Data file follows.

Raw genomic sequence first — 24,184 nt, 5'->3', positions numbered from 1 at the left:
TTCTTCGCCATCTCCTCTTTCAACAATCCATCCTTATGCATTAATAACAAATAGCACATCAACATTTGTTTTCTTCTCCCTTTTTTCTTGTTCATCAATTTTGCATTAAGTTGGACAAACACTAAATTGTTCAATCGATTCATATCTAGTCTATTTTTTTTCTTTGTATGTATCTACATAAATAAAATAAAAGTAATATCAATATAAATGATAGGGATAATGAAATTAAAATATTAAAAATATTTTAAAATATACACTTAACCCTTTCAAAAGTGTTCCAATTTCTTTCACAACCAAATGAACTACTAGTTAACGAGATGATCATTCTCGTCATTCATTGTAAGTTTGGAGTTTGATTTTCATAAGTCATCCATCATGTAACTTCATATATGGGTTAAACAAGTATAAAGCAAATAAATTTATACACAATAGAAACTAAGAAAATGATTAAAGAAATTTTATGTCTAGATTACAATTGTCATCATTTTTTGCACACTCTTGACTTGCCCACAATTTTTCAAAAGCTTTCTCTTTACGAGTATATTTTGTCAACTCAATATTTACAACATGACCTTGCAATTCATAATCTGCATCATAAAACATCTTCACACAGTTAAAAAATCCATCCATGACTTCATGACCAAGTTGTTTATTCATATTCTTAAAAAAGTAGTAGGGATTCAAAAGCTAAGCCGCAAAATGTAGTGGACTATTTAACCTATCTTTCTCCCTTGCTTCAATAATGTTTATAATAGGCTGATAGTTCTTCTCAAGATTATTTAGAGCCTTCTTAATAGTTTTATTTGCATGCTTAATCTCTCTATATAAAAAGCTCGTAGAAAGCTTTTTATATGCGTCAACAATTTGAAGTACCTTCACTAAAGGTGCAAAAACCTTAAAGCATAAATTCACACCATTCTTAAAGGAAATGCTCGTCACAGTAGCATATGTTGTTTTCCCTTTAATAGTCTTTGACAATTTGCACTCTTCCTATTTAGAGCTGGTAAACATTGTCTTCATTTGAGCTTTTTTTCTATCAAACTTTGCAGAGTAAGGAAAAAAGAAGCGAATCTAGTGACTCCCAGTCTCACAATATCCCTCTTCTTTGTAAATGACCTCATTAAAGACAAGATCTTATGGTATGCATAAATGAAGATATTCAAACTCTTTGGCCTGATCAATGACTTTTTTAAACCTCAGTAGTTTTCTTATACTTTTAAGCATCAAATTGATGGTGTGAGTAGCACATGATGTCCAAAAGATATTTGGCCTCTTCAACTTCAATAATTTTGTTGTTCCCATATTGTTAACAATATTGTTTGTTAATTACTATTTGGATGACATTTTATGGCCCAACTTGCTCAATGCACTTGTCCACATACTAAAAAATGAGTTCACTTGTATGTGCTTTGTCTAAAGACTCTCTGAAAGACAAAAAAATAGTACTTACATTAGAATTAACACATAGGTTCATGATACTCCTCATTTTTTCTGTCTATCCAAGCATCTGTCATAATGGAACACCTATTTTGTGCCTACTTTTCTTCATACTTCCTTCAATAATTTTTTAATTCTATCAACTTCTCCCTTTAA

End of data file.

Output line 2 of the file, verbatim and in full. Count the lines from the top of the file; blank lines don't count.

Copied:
TTCTTCGCCATCTCCTCTTTCAACAATCCATCCTTATGCATTAATAACAAATAGCACATCAACATTTGTTTTCTTCTCCCTTTTTTCTTGTTCATCAATTTTGCATTAAGTTGGACAAACACTAAATTGTTCAATCGATTCATATCTAGTCTATTTTTTTTCTTTGTATGTATCTACATAAATAAAATAAAAGTAATATCAATATAAATGATAGGGATAATGAAATTAAAATATTAAAAATATTTTAAAATATACACTTAACCCTTTCAAAAGTGTTCCAATTTCTTTCACAACCAAATGAACTACTAGTTAACGAGATGATCATTCTCGTCATTCATTGTAAGTTTGGAGTTTGATTTTCATAAGTCATCCATCATGTAACTTCATATATGGGTTAAACAAGTATAAAGCAAATAAATTTATACACAATAGAAACTAAGAAAATGATTAAAGAAATTTTATGTCTAGATTACAATTGTCATCATTTTTTGCACACTCTTGACTTGCCCACAATTTTTCAAAAGCTTTCTCTTTACGAGTATATTTTGTCAACTCAATATTTACAACATGACCTTGCAATTCATAATCTGCATCATAAAACATCTTCACACAGTTAAAAAATCCATCCATGACTTCATGACCAAGTTGTTTATTCATATTCTTAAAAAAGTAGTAGGGATTCAAAAGCTAAGCCGCAAAATGTAGTGGACTATTTAACCTATCTTTCTCCCTTGCTTCAATAATGTTTATAATAGGCTGATAGTTCTTCTCAAGATTATTTAGAGCCTTCTTAATAGTTTTATTTGCATGCTTAATCTCTCTATATAAAAAGCTCGTAGAAAGCTTTTTATATGCGTCAACAATTTGAAGTACCTTCACTAAAGGTGCAAAAACCTTAAAGCATAAATTCACACCATTCTTAAAGGAAATGCTCGTCACAGTAGCATATGTTGTTTTCCCTTTAATAGTCTTTGACAATTTGCACTCTTCCTATTTAGAGCTGGTAAACATTGTCTTCATTTGAGCTTTTTTTCTATCAAACTTTGCAGAGTAAGGAAAAAAGAAGCGAATCTAGTGACTCCCAGTCTCACAATATCCCTCTTCTTTGTAAATGACCTCATTAAAGACAAGATCTTATGGTATGCATAAATGAAGATATTCAAACTCTTTGGCCTGATCAATGACTTTTTTAAACCTCAGTAGTTTTCTTATACTTTTAAGCATCAAATTGATGGTGTGAGTAGCACATGATGTCCAAAAGATATTTGGCCTCTTCAACTTCAATAATTTTGTTGTTCCCATATTGTTAACAATATTGTTTGTTAATTACTATTTGGATGACATTTTATGGCCCAACTTGCTCAATGCACTTGTCCACATACTAAAAAATGAGTTCACTTGTATGTGCTTTGTCTAAAGACTCTCTGAAAGACAAAAAAATAGTACTTACATTAGAATTAACACATAGGTTCATGATACTCCTCATTTTTTCTGTCTATCCAAGCATCTGTCATAATGGAACACCTATTTTGTGCCTACTTTTCTTCATACTTCCTTCAATAATTTTTTAATTCTATCAACTTCTCCCTTTAA